Art Without Boarders quotes exhibit curator Becky Tesch as wanting to do Things on a String to give artists a chance to re-center themselves with a light-hearted exercise. However, fearlessly string also tied up spiritual beliefs, unexpected emotions and personal struggles. Here are snippets of what gallery goers saw.
Adam Horwitz craftily arranged oblong spheroid shaped eggs from very thing filament thread, so from afar they appeared to hover off of the ground. We all know were eggs belong, but upon closer examination, the shell plays host to the bird bedding.
In a shredded tire, two stuffed toys propped as if on a yard swing sit perilously. In place of a chain, a seat belt hoists Albin Erhart’s representation off of ground level. Let’s hope everyone was okay.
A face of Buddha in bronze, surrounded by black threads and weighted by a deep red tassel pulls a black string taught, it’s pinned to the ceiling. Angela Smith channels her meditative energy through a low impact movement process called Nia. Calling for balance Angela Smith offers a Buddhist talisman.
Curator, Becky Tesch featured 12 works in Things on a String, some of which focused primarily on rendering bike parts indistinguishable from their designed purpose by force and, in the case of a multiple bike chains, by illusion.
David Tesch’s “things” were on strings but didn’t last long, as warm air heated the colored ice molds, recessed from their cups that caught the drips of melt, as gravity returned them to their vessels as liquid.
Finding the key to anything happens partly by chance but also by persistence. An interesting game, invented by Jessica Poor and Rob Hoffman, pushed the patience of its avian role players. Key seekers strenuously tried to find the key that unlocked each of two birdhouses containing a hidden messages inside.
A dream catcher hovered above for those who took Judy Debrosky’s instructions to lay on the floor and rest my head on a pillow and gaze up.
Several older generation recording devices unwound provided enough length for Laura Gorzek to symbolically part with memories held in place by cassette tape magnetized film.
Knotted into macrame cords, bobby pins peeked out of Maggie Sasso’s string set, creating pincers for holding.
MARN’s Things on a String is kid friendly and on display until August 13.
The tipped brim of a black dimpled fedora hides the eyes of a man plugged into an ornate guitar, his ivory relic looks to have magical powers. A deep gaze of an indescribable repressed pain, looks passed his arm as he belts out a custom version of The Animals’ classic House of the Rising Sun.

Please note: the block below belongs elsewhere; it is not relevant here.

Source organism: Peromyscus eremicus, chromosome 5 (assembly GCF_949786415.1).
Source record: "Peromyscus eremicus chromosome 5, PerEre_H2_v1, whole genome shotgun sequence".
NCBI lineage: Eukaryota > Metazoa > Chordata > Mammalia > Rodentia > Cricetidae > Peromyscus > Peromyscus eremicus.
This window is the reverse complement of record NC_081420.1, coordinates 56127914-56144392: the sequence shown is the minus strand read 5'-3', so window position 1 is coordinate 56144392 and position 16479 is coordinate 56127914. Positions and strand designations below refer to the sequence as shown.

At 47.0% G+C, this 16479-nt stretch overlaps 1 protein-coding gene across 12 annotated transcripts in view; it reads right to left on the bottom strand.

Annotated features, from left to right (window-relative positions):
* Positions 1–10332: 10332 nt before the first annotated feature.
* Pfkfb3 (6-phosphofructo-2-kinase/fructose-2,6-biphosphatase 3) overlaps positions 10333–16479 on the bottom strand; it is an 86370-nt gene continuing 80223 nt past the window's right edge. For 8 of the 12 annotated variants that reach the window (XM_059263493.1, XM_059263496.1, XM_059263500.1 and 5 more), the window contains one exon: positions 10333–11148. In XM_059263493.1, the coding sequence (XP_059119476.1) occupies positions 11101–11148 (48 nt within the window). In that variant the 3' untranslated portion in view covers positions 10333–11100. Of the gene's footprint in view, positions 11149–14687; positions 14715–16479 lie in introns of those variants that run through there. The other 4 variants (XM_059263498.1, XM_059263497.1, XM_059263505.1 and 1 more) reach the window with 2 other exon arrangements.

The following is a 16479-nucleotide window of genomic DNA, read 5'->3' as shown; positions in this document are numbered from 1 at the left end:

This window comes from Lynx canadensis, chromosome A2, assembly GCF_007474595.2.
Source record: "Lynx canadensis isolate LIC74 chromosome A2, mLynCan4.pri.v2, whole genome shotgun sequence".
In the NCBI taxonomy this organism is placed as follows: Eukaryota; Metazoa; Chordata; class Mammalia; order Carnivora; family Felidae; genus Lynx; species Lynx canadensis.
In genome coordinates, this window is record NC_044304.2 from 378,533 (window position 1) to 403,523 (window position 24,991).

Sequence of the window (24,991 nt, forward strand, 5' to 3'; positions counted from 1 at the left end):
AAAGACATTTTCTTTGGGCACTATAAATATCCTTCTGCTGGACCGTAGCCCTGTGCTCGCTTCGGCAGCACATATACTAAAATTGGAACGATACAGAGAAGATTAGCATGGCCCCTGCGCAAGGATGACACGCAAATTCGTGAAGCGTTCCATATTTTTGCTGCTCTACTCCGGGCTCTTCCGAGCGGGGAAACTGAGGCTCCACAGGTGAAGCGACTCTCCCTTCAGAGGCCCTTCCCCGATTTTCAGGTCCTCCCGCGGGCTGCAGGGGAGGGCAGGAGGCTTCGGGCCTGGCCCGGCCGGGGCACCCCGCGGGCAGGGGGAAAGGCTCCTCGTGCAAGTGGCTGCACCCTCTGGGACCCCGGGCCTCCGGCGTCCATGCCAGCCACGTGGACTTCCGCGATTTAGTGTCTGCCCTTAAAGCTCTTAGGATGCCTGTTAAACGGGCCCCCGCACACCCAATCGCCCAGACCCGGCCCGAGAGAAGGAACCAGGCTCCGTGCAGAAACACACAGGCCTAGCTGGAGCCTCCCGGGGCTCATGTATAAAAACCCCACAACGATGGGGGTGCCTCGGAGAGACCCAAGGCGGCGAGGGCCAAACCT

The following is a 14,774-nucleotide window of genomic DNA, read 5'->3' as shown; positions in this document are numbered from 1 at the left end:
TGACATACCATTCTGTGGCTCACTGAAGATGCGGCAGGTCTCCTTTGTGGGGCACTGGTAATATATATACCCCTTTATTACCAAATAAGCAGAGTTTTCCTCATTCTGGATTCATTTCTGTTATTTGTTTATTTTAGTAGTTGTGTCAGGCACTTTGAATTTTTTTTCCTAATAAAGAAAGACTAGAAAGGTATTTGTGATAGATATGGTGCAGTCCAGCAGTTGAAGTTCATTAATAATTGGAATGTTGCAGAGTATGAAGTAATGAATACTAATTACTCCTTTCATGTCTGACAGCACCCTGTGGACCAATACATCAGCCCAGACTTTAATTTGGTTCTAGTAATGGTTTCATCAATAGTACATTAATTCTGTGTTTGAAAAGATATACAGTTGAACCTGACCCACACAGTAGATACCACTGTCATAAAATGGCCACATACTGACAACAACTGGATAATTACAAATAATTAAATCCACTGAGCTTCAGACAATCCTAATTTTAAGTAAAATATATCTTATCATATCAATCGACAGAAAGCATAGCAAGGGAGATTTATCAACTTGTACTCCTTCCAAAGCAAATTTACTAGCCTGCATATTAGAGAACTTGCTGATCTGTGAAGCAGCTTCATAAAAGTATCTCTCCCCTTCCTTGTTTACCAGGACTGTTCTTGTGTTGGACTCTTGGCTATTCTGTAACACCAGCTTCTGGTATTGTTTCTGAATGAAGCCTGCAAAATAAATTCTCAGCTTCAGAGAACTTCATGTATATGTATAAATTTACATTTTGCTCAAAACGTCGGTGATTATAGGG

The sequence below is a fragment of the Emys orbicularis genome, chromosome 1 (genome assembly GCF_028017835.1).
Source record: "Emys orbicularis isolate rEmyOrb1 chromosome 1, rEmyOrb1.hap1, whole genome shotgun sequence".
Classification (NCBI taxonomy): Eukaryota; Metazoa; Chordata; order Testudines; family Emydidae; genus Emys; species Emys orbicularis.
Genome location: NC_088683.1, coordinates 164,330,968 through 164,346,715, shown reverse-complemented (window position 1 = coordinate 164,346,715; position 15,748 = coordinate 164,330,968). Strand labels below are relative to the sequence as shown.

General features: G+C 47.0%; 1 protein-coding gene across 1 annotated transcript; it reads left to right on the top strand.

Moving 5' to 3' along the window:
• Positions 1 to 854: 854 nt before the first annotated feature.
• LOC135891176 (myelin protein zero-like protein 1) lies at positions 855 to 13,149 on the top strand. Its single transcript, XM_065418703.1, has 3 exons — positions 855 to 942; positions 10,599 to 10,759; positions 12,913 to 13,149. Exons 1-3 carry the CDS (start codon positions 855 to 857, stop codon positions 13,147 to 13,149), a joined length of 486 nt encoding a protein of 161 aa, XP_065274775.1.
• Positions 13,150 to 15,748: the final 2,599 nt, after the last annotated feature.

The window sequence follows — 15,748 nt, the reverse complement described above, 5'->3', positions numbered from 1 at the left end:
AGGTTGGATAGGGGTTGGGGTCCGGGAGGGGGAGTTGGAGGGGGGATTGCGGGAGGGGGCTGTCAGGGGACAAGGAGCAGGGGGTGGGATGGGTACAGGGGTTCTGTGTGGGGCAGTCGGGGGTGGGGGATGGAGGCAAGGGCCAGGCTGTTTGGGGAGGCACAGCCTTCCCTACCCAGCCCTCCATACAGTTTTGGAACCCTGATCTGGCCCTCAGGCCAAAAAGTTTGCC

John McLaughlin and The Rogues mend together several genres, played with an attitude conceivably born from wrestling rattlesnakes and cutthroats. Behind heavy crunch reverb, light piano keys and reeds, McLaughlin takes listeners through tribulations sung in folk parables and life bred tales. Thread by thread, John McLaughlin and The Rogues slowly unravel their musical influences. Their music sounds slick, comfortable and well-worn, like a pair of alligator skin boots.
At times mellow, and at other times raucous, McLaughlin plays a little something for all occasions. McLaughlin strolls with The Rogues to slow drone blues riffs that mix with toppling vaudevillian themes, sometimes repenting in harmony with gospel devotionals.
Lightening in a Bottle
McLaughlin coined Eerie Americana to describe he and his Rogue’s compositions. Musical styles come and musical styles go, they splinter and they fuse. McLaughlin succeeds in distilling a tasty and intoxicating sound, hosting his listeners in a smokey parlor room that captures the best of American music during any era of the past century.
John McLaughlin and The Rogues released their debut LP Short Stories in 2010, carried by several online retailers and locally at Bay View’s Rushmore Records. The Brass Rooster also carries the disc, well worth a stop to kill your new music and vintage fashion fix birds with one stone. Short Stories’ album cover art, designed by Leslie Ditto, pretty much says it all, two burlesque porcelain dolls, and a monkey in minstrel costume, crowded by carny road show baggage.
Thursday night, somewhere deep in Riverwest a menace was brewing. It gained strength like a festering carbuncle with no medical attention and exploded on the corner of Kilbourn and Van Buren during the close of Bastille Days.
Blocking the road, 38 or so co-ed 20-somethings wear nothing but under-roos and their bicycle seats (as in tighty-whities, bras and panties, except that dude in the super tight cuffed-to-the-upper-thigh denim shorts). With a primitive loud hipster mumble for a go signal, they rode-off down Van Buren on their fixed-gear bicycles yelling non-sense like “Hail Satan” and “Bastille Days Suck”. I wonder if they took the Holton Street Bridge back to Riverwest.
The naked-biking incident, in and of itself entirely an underwhelming statement, did little but reenforce my knowledge that certain Riverwest residents are becoming more than a little annoying, they hardly ever touch reality.